The teeming warehouses carved into the desert surrounding Laredo, Texas, attest to an explosion of trade between the United States and Mexico.
On a recent morning, 55-gallon drums full of chemicals concocted in Ohio awaited trucks that would haul them across the Rio Grande, for use as raw materials at a paint factory in Mexico’s industrial city of Monterrey. Destined northbound, brake pads manufactured in Mexico were headed to trucking firms as far away as South Dakota.
The more trade expands, the greater the opportunities for Laredo, a sprawling city of over 250,000 people that has long been the dominant land port on the meandering border between the United States and Mexico. Now, it is poised to become an even more vital component of the global economy. American companies sobered by the supply chain upheavals of the pandemic and alarmed by the animosity between the United States and China are reducing their dependence on factories across the Pacific by shifting production to Mexico.
Already, about $800 million worth of products, from auto parts to clothing to avocados, pass through Laredo every day. That reality is underscored by the parade of trucks rumbling through, waiting — often for hours — for their chance to cross a bridge spanning the Rio Grande, the murky river dividing Texas from Mexico.
By nearly every indication, more goods are on the way, presenting customs brokers, freight handlers and trucking companies with a monumental opportunity.
“Everyone’s been growing around here — 10, 20, 30 percent every year,” said Pablo Garza, 30, head of strategic planning at Akzent Logistics, which owns two warehouses in Laredo and is nearly finished constructing a third. “It’s a hectic town. It’s astonishing the amount of movement that the city sees in terms of freight.”
During an event at City Hall last month, local officials celebrated a milestone — data revealing that $27 billion worth of freight moved through Laredo in October, exceeding the flow through the twin ocean ports of Los Angeles and Long Beach, Calif., the primary gateway for American imports.
The Southern California ports grew exponentially during an era of globalization centered on China. Laredo appears primed to assume a similar role in the anticipated next phase of globalization, one centered on regional supply chains, with American companies forging greater reliance on Mexico and Central America.
But the exhilaration comes tinged with anxiety as businesses and city leaders fret that the existing infrastructure — a pair of commercial bridges spanning the Rio Grande, traffic-choked roads and a hive of warehouses — could be overwhelmed by an influx of cargo.
“We’ve got to get ahead of this tsunami that’s coming,” said Laredo’s then-mayor, Pete Saenz. “We’re behind now.”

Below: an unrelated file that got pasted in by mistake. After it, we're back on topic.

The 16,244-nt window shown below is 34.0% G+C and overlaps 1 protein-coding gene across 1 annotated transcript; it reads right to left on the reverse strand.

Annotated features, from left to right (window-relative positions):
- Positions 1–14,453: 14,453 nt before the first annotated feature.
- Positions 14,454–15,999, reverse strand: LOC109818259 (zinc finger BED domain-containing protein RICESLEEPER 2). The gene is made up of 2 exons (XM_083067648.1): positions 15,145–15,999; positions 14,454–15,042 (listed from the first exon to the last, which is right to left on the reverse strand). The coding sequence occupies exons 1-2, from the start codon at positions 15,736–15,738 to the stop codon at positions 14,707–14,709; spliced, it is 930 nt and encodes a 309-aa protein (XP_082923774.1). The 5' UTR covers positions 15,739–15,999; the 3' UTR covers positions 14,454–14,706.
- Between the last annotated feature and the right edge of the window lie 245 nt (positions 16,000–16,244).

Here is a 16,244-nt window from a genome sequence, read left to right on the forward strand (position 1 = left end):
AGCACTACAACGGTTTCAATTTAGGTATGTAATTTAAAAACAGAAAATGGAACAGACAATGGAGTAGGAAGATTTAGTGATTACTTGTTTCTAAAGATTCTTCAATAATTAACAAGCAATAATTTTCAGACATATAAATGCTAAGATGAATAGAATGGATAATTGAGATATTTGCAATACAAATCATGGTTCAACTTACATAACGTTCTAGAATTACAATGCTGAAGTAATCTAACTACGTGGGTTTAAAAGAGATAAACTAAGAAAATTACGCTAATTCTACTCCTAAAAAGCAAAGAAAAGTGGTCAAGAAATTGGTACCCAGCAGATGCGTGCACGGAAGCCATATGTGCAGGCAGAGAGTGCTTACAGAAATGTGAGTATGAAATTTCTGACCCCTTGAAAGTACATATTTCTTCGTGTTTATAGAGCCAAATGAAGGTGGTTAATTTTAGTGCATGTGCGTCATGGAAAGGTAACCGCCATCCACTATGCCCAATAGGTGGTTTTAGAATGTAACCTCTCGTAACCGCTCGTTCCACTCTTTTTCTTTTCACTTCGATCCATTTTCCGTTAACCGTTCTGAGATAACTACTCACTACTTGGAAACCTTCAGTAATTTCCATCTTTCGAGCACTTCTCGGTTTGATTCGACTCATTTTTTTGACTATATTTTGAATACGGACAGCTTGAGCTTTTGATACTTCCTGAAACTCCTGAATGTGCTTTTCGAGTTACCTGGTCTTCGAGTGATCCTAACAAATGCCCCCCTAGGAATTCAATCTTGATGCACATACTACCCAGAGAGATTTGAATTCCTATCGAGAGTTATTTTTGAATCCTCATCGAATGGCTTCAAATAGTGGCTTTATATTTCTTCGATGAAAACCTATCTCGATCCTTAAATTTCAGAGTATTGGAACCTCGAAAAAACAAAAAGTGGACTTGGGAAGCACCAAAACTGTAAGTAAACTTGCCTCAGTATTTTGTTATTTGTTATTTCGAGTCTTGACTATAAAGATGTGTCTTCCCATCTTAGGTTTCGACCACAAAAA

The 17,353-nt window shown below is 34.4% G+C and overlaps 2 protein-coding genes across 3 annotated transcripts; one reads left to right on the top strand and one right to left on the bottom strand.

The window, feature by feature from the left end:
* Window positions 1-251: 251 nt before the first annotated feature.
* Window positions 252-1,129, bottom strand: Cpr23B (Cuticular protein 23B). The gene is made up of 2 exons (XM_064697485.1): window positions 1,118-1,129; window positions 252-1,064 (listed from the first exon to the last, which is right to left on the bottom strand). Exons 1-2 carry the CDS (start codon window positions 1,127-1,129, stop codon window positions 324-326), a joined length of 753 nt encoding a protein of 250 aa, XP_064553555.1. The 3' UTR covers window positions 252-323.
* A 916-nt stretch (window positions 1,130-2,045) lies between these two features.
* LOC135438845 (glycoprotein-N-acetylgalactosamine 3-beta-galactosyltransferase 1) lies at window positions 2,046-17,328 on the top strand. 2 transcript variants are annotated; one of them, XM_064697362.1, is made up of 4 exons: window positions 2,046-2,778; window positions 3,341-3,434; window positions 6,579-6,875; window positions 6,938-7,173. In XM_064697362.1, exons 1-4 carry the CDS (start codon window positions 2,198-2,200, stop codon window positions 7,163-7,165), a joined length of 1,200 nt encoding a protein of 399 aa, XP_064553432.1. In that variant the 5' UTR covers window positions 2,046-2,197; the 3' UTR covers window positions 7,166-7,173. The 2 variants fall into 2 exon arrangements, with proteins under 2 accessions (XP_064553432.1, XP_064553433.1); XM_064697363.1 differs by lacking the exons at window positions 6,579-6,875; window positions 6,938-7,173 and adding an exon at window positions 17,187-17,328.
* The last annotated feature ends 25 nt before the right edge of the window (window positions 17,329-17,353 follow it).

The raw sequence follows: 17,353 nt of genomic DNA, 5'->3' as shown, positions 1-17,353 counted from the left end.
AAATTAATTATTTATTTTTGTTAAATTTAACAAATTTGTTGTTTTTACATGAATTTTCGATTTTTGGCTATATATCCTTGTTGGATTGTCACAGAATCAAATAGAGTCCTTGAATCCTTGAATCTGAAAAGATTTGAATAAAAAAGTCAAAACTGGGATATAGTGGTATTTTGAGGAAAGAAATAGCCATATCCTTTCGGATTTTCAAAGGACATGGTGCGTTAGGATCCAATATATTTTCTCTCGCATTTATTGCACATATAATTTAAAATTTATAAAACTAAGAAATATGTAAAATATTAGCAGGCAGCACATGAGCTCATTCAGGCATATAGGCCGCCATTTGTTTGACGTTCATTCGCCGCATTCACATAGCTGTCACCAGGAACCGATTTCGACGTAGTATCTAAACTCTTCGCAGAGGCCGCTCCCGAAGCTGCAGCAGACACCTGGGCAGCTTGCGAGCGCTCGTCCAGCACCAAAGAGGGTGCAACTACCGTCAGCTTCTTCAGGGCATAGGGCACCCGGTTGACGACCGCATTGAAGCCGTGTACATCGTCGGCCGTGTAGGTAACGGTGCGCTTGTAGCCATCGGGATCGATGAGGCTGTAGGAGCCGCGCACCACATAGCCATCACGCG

A huge build-out is underway. North of the city, an army of excavators tore at the pale soil, turning ranch land dotted by cactus into industrial parks, warehouses and trucking yards on both sides of Interstate 35, the ribbon of pavement linking Mexico to the midsection of the United States and Canada.
Some two million square feet of warehouse space is under construction in Laredo, according to Prologis, a real estate investment firm. That amounts to a 5 percent increase in space.
But with warehouses more than 98 percent occupied, the new facilities may be quickly filled.
“There’s definitely a space issue in Laredo,” Mr. Garza said. “Warehouses are full. We say no to clients a lot.”
Goods traded between the United States and Mexico in 2021 exceeded $660 billion, an increase of nearly one-fifth from the previous year, according to U.S. census data. Trade expanded at a similar clip last year, according to available data.
Adding to the urgency is the widely held assumption that this is merely the beginning of what could be decades of growth in trade between the two neighboring countries, as American retailers seek suppliers in the same hemisphere as their customers.
“A lot of companies are no longer willing to chase cheap labor at the cost of getting their goods to customers on time,” said Gene Lindgren, president of the Laredo Economic Development Corporation, which courts investment for projects in the area. “China’s so big that just taking a tiny little slice and putting it in Mexico is huge for Laredo.”
Four years ago, the U.S. Department of Transportation projected steep increases in trucks passing through Laredo, with southbound border crossings alone reaching 9,800 by 2025. Traffic reached that level by the end of 2021, four years earlier than anticipated.
“All the projections are behind,” said Glafiro Montemayor, president of Gemco, another Laredo-based freight handler. He noted that goods crossing the border had more than doubled since 2000 without the addition of major infrastructure.
“Laredo is full of trucks,” he added. “How are you going to handle it?”